Quantum Code Developed at Purdue University Could Tackle Problems from Semiconductors to Commodities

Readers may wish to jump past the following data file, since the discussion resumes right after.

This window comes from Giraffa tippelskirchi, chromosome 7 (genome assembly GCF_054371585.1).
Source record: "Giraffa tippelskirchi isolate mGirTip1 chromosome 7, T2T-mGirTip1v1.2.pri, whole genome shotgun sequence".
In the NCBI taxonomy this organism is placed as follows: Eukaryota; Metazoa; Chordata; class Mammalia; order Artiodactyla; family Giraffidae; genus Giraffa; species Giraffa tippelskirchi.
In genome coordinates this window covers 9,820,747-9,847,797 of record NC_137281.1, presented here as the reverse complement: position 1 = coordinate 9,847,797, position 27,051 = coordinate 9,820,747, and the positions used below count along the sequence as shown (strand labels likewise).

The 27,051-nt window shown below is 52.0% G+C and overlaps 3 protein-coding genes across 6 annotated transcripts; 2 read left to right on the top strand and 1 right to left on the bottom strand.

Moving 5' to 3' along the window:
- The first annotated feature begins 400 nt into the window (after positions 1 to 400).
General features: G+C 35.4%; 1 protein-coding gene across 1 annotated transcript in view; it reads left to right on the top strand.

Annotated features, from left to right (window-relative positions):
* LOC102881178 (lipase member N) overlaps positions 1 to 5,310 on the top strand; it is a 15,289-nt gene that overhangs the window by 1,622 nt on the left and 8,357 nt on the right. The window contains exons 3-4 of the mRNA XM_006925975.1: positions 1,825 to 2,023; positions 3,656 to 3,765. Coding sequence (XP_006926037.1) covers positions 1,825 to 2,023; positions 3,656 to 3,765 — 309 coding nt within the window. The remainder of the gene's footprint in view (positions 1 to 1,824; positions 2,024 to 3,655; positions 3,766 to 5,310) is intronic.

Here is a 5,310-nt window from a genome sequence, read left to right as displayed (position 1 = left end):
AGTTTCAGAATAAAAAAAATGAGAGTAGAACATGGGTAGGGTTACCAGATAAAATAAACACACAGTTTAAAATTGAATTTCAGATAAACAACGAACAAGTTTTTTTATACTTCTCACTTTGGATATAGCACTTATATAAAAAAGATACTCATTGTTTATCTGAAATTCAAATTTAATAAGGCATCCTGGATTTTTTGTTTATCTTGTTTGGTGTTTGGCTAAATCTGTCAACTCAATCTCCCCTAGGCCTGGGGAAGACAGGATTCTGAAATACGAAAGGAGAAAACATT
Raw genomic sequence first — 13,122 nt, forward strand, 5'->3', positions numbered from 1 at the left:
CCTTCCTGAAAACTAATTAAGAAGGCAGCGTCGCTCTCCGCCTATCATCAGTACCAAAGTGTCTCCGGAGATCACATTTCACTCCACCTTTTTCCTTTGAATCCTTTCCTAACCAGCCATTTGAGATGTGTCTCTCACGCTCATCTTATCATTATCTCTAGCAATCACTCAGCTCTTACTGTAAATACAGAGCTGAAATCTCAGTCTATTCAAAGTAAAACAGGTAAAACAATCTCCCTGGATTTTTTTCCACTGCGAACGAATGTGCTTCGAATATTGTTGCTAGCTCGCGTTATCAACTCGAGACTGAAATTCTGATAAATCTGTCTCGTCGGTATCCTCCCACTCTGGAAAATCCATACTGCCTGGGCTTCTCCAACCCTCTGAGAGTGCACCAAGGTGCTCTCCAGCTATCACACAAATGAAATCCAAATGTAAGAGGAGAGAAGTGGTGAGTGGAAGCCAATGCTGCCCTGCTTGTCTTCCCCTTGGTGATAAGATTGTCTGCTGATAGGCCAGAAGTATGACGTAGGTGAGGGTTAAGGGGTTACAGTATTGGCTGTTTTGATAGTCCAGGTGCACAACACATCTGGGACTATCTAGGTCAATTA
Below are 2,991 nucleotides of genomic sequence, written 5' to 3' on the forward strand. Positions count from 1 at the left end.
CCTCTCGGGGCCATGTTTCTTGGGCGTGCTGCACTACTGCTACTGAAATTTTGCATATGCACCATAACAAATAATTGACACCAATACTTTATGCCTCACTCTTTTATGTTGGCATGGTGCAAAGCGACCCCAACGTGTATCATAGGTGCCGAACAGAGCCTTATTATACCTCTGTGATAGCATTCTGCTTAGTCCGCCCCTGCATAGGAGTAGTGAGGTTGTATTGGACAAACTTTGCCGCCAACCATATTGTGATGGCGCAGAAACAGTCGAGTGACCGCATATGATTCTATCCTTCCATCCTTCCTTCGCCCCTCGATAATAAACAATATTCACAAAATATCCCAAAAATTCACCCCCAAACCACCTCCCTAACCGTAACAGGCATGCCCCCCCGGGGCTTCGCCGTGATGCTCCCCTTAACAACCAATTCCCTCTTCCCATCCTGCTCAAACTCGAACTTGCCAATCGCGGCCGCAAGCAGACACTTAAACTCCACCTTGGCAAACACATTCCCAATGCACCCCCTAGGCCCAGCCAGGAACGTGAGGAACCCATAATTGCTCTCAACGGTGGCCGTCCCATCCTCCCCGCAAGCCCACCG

A unique library of computer code, built on equations derived for quantum mechanics, could be used to model problems as diverse as the flow of electrons through a nanoscale device or the price of copper in a commodities market. Begun more than a decade ago through the Nanoelectronic Modeling Group at Purdue University, elements of the library are today used by Intel for advanced transistor designs, while the most current version is available for commercial licensing through Silvaco Inc., or free to academics through the Purdue Research Foundation. The core capabilities of the NanoElectron MOdeling Tool suite, known in its fifth iteration as NEMO5, are highly specialized atomic-resolution calculations of nanostructure properties – strain relations, phonon modes, electronic structure, self-consistent Schrödinger-Poisson calculations, and quantum transport. But don’t let the quantum-scale concepts deter you. While the math is complex, the concept is as familiar as a pebble tossed into a quiet pond. “What we’re really solving are wave equations,” said Tillmann Kubis, a research assistant professor in the Elmore Family School of Electrical and Computer Engineering, and developer of the NEMO5 suite. “These equations describe resonances from fundamental entities –an electron, a proton, a muon and so forth— but in the end, it’s just waves. People think it’s counter-intuitive, but any child can get the experience of wave equations by throwing stones into a pond and watching what happens to the waves.” 

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